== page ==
Trump Says He Didn’t Know There Were So Many Countries – Until He Won

“After I had won, everybody was calling me from all over the world. I never knew we had so many countries,” Trump told Japanese dignitaries.

President Donald Trump has an uncanny penchant for reminding the world how smart and intelligent he is. He prides himself on attending the Wharton School of business at the University of Pennsylvania and brags about being a “nice” student – although the school records do not support his claims at all.

Apart from the fact that people who feel the constant need to announce how smart they are to the world probably have some misconceptions about their supposed smartness, Trump also has the astounding tendency to recant his own comments about his perceived intelligence.

For instance, during the first leg of the 12-day Asia tour, Trump visited Japan and attended a luncheon thrown by Prime Minister Shinzo Abe. Speaking to a group of Japanese dignitaries, the president admitted he had no idea there were so many countries in the world until he won the election and began receiving congratulatory calls from the world leaders.

He also referred to the Japanese prime minister by his first name.

“My relationship with Shinzo got off to quite a rocky start because I never ran for office, and here I am,” the president remarked. “But I never ran, so I wasn't very experienced. And after I had won, everybody was calling me from all over the world. I never knew we had so many countries.”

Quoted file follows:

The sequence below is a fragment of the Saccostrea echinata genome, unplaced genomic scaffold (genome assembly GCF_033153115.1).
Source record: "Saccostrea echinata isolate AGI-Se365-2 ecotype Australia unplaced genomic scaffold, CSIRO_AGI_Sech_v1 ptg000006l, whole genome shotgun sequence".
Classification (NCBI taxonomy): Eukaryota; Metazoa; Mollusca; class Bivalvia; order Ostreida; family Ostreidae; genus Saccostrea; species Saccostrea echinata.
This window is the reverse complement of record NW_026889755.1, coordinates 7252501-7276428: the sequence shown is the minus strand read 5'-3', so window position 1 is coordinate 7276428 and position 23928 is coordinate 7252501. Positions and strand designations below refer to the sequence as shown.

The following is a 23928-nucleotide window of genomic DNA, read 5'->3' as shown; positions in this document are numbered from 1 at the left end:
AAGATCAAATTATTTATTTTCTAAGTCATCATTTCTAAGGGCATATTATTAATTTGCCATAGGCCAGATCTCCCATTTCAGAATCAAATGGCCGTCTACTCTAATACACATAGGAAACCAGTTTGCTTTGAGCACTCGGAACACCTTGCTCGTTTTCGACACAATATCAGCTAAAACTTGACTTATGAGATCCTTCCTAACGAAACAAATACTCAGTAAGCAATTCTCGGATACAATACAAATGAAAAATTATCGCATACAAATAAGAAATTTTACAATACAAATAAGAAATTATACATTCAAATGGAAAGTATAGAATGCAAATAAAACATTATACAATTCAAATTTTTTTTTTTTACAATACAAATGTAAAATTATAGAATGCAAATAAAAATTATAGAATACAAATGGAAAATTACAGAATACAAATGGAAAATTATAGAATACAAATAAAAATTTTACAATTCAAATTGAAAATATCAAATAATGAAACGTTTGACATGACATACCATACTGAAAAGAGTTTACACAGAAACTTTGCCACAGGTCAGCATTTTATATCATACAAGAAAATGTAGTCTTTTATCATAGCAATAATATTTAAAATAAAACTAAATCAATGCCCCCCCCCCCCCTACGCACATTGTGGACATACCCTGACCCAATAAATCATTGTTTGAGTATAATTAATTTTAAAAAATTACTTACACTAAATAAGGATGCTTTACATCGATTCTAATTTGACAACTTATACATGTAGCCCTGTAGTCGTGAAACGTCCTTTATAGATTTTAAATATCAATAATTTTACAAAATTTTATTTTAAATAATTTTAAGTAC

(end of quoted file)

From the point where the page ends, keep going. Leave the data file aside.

However, after everything else he has done and said since assuming the office, Trump’s words did not come as much of a surprise. But it was probably not a smart thing to mention in front of foreign dignitaries.

The commander-in-chief then continued to explain how inexperienced and ill informed he had been when he entered the Oval Office, once again proving his incompetence when it comes to leading the world’s biggest super power.

“So, I was now president-elect. But I didn't know you were supposed to not see world leaders until after you were in office, which was January 20,” Trump continued, recalling the earlier days when most Americans were still reeling from the shock and despair. “So you were just not supposed to because it was considered bad form. It was not a nice thing to do, and I understand that from the standpoint of the president whose place you were taking.”

Watch Trump’s remarks in the video above at around 14 minutes mark.

Thumbnail / Banner: Reuters, Jonathan Ernst

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